Big cities seem to be the centers of everything, including the media industry. One in five newsroom employees in the U.S. work in New York, Los Angeles or Washington, D.C. In the U.K., 39% of all freelancers and 49% of all employee journalists live in London. For journalism graduates worldwide, heading to a big city to find work is almost a rite of passage.
Metropolitan areas can be expensive, however, and media jobs are notoriously low-paying, especially for newcomers. Since remote work has become increasingly popular, many might consider relocating to a small, affordable town or suburb. But how feasible would it be?
Cecilia Anesi, a reporter with the International Reporting Project Italy (IrpiMedia), said you don’t need to live in a big city to pursue a career in journalism. Based in a small town in central Italy, Anesi works on cross-border investigations into organized crime, drug trafficking, and corruption. "Big cities offer more opportunities to freelancers, but only if we look at desk work," she pointed out. "If I am reporting about migrant people, I will need to travel to Lampedusa, [an Italian island off the northern coast of Africa]. To report about the 'Ndrangheta [mafia group] and understand the phenomenon, I'll have to spend time in the Calabria region.”
Although the lack of public transport connections where she lives makes travel more difficult, the location helps her concentrate and relax.
Freelance journalist Arlene Harris also sees several advantages to being based in rural Ireland: "The cost of living is lower, [and] the quality of life is higher if you enjoy walking in the countryside before starting work," she said.
“Having worked for a decade or more in central London, I have been working in rural Ireland for about the same length of time and, if anything, I have more, rather than less work,” Harris said. “As long as you have a good broadband facility, there is no reason why you can’t continue to work in exactly the same way as you did while working in an urban setting.”
Less-than-14,000-inhabitants-strong Oneonta, New York resident Emily F. Popek, a communications professional and freelance journalist with bylines in the New York Times and Washington Post, also pointed to new possibilities. “If your goal is to be on staff at a publication, and to work in-person, there are obviously limited opportunities to do that outside of big cities,” she said. “However, I think the pandemic opened up a lot more opportunities to work remotely even for companies that previously required all their staff to be in-person.” It is now possible, for instance, to take on jobs that would previously require relocation.
Popek has lived in rural areas most of her life, and she enjoys the community, the quiet, and the natural beauty. And she added: “I love the relatively low cost of living, so that when I do score a more well-paying byline, those dollars go a lot farther.”
So, you want to make it as a journalist outside of a big city? Here are a few tips to help.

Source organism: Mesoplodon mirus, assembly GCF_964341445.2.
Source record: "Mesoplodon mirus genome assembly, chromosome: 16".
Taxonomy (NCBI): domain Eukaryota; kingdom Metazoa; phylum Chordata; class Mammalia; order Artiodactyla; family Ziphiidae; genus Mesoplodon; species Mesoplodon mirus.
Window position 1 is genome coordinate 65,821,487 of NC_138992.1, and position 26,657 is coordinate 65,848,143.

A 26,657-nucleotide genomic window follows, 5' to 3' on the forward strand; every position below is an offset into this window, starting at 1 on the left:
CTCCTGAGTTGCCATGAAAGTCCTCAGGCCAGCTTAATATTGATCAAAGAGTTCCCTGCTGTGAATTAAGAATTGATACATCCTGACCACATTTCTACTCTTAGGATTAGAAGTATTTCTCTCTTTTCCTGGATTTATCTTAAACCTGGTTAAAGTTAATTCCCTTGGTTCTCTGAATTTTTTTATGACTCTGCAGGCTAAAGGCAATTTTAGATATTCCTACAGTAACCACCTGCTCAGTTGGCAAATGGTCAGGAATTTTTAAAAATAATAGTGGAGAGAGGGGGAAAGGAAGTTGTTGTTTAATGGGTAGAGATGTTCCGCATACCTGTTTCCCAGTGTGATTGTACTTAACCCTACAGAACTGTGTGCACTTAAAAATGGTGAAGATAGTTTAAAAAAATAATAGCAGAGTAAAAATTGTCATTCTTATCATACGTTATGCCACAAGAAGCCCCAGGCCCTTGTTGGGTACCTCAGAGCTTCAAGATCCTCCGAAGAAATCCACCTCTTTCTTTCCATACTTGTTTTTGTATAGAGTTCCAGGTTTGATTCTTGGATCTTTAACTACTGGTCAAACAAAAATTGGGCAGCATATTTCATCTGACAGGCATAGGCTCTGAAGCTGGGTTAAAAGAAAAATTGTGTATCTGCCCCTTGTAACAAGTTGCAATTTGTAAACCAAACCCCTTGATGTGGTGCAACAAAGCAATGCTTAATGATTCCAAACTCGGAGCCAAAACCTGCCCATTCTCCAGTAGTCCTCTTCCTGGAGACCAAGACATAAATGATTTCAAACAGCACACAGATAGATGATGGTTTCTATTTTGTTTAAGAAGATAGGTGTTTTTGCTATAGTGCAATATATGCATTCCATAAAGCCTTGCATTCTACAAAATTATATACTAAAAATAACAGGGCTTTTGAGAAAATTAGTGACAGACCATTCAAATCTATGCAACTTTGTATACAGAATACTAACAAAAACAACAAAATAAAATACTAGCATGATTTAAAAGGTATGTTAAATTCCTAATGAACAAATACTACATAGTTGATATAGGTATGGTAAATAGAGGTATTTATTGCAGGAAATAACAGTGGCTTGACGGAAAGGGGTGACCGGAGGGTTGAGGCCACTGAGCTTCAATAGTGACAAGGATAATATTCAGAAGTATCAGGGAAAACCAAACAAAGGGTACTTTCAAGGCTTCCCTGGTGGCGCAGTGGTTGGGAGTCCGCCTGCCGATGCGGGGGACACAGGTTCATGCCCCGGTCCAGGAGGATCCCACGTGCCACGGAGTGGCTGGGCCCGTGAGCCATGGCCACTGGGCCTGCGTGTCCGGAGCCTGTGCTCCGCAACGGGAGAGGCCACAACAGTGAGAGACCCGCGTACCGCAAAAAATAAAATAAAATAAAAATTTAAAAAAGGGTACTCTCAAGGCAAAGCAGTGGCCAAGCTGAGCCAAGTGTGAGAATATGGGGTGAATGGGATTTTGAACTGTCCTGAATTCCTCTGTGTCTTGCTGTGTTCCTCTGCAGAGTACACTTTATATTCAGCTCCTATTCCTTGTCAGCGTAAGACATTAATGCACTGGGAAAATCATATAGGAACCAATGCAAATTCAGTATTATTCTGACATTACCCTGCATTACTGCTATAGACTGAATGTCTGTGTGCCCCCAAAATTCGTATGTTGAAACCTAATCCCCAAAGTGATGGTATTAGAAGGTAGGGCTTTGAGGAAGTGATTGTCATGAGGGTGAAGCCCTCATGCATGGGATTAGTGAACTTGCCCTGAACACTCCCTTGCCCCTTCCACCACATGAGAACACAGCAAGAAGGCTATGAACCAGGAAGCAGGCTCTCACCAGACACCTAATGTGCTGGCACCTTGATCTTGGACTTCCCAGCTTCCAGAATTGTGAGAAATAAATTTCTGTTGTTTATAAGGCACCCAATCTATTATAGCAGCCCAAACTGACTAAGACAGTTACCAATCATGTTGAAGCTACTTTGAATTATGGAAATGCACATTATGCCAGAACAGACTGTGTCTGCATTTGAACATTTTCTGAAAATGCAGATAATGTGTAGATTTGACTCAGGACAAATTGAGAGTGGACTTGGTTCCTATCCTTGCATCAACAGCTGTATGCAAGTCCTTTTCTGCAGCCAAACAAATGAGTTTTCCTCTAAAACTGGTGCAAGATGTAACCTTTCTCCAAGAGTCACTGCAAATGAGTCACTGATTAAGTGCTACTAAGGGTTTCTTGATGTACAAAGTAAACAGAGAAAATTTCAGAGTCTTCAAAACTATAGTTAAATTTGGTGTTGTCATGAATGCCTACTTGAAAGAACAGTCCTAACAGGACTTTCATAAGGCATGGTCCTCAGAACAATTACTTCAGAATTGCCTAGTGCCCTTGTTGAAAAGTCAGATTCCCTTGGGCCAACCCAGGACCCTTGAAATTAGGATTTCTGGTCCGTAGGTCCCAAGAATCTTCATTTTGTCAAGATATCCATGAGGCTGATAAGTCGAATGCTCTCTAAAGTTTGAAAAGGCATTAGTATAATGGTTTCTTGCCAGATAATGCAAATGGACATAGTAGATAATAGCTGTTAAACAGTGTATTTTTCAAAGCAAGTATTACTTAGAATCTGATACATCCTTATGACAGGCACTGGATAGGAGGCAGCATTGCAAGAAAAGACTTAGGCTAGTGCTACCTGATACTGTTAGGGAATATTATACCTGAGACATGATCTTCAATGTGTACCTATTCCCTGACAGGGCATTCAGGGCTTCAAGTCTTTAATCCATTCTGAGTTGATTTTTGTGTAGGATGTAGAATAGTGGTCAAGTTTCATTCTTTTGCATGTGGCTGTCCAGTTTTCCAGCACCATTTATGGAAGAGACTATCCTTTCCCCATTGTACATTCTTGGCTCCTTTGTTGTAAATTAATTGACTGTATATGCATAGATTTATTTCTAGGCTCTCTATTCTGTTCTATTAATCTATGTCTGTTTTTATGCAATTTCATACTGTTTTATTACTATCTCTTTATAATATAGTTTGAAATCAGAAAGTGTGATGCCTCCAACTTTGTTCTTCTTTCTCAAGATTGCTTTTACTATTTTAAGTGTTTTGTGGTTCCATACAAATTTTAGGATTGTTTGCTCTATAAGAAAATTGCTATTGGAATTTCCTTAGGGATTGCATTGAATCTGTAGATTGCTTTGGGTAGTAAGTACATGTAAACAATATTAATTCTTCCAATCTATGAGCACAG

You may need more time to arrange your travel if you live in a remote location with poor public transport connections. Make strategic decisions. "Plan your [reporting] travels ahead of time, and give yourself more time for each trip," Anesi suggested. "Hopping from one place to another like a crazy ping pong ball won't help you concentrate or reach your goal. Instead, allow yourself the time to learn about places and talk to people and sources there."
Having no colleagues nearby to brainstorm or even simply grab a coffee and catch up with can be challenging. Harris suggested that you engage with other journalists online, even if it's just a little banter via social media. "Because it can be pretty isolating at times, and if you are used to a busier or more fast-paced life, then the adjustment can be hard."
Check out some online communities like the Society of Freelance Journalists, and join their virtual meetups and discussion boards.
Build a client base
Working from anywhere is easier if you bring the job with you. This is especially true if all communication occurs over the phone or via message. "If you are planning on working outside a big city, I would encourage you to put in the time and effort required to build up your client base, perhaps before making the move," Harris recommended. "If you are relying solely on making contacts via email, it might be difficult to build up a rapport."
Join or form a union
Popek noted that working conditions and pay in journalism are not always great, especially early on. There may be even less bargaining power if you live in an area with fewer jobs. “You may also lack the solidarity of other workers if you are working as a freelancer, stringer or even as an employee in a small newsroom,” she explained.
Her top tip is to join a union or form one. A union is one of the most potent tools journalists have to improve working conditions and make the job more livable, she explained: “[We] can fight for fairer wages, better benefits and some of the other things that make it possible for us to continue to do this work without burning ourselves out.”
Make the location work for you
“To succeed as a freelancer outside of a big city, I think the key is to make your location work for you, not against you,” Popek continued. For example, when accepting assignments, a lower cost of living may allow you more flexibility to pursue not just the most high-paying jobs.
"For another, think about the stories you can cover – the people and places you have access to, and the points of view you're familiar with, that your editors in major cities might not be aware of. This can be a real strength for you as a freelancer if you can make it part of your beat," she concluded.